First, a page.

What are close ended funds? What are its advantages?

Closed ended funds issues a fixed number of units that are traded on the stock exchange. It functions much more like an exchange-traded fund than Mutual Funds. They are launched via NFO to raise money and then traded in the open market just like a stock. Though the value of the fund is based on the NAV the actual price of the fund is affected by demand and supply, as it is allowed to trade at prices above or below its actual or real value. Hence closed-end funds can trade at premiums or discounts to their NAVs. Units of closed-end funds are bought and sold through brokers. Closed Mutual Funds usually trade at discounts to their underlying asset value. These funds have a fixed maturity period.

a. Stable Asset Base
In Closed-ended funds, the investors are not allowed to redeem units of the fund except on the prescribed dates i.e. when the maturity of the fund expires. In this way portfolio managers get a stable base of assets which is not subject to frequent redemptions. The main advantage of a stable asset base is that the fund manager is in a comfortable position to formulate an investment strategy, keeping in mind the fund objectives holistically and without having to worry about the inflows and outflows.
b. Availability of Market Prices
Closed-ended funds trade on stock exchanges like equity shares. This provides an opportunity to the investors to buy/sell units of the fund based on real-time prices which can be above (premium) or below (discount) the fund’s NAV. They can make use of usual stock trading strategies like market/limit orders and margin trading.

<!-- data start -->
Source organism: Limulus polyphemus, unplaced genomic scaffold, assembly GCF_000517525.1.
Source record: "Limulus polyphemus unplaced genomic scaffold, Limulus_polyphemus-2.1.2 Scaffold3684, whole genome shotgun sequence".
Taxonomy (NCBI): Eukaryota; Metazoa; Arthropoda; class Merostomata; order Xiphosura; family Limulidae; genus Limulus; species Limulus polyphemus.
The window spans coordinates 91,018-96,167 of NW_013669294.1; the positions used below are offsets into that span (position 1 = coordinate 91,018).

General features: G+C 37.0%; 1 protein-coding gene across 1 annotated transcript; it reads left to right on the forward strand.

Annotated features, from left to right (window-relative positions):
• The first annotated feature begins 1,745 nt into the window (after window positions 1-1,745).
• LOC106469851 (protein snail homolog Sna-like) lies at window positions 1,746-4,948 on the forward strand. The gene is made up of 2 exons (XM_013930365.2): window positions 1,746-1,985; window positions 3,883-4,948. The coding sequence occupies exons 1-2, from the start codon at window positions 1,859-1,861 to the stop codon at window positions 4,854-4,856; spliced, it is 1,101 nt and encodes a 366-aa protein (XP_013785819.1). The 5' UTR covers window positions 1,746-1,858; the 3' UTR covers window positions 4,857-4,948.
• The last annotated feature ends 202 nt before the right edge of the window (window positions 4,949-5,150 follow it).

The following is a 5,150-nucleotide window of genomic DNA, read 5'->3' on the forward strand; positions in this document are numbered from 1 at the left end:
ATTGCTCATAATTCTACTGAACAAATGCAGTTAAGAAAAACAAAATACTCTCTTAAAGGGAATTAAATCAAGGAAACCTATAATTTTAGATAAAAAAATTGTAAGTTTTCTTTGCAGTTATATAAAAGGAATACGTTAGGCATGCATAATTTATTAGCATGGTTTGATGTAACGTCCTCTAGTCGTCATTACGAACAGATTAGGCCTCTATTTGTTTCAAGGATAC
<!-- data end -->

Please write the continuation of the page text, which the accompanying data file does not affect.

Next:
c. Liquidity and Flexibility
Investors are free to avail liquidity offered by the funds. They may utilize real-time prices available during the trading day to buy/sell closed-end fund units at prevailing market prices. They get the flexibility to decide on their investments by using real-time information.
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Closed-end funds enjoy three key advantages over mutual funds and ETFs, according to panel members. 1. Closed-end funds are structured differently than their open-end cousins, with potentially more capital stability that can benefit more risk-inclined fund managers

A closed-end fund (CEF) or closed-ended fund is define as a collective investment model based on issuing a fixed number of shares which are not redeemable from the fund.
The advantage of closed-end fund is -

  1. Asset Value and Pricing
  2. Problem Premiums - Closed-end funds that sell at a premium to their asset value pose a problem for investors.
  3. Fees and Expenses - Closed-end fund has a steeper hill to climb to match returns of index funds.

Closed-ended fund is a combined investment model based on issuing a specified quantity of shares that are not redeemable from the fund. Unlike open-end funds, new shares in a closed-end fund are not created by managers to satisfy demand from traders. Rather, the shares can be purchased and sold only in the market, which is the original design of the mutual fund, which predates open-end mutual funds but offers the similar actively-managed pooled investments.

Many closed-end funds use leverage as a result the share price is very volatile. The use of leverage or borrowed funds makes closed-end funds highly interest rate sensitive. Consequently, the share price goes down with rise in interest rates because investors predict that the fund will pay higher cost on its leverage, and this higher interest rate causes lowering of overall return on fund.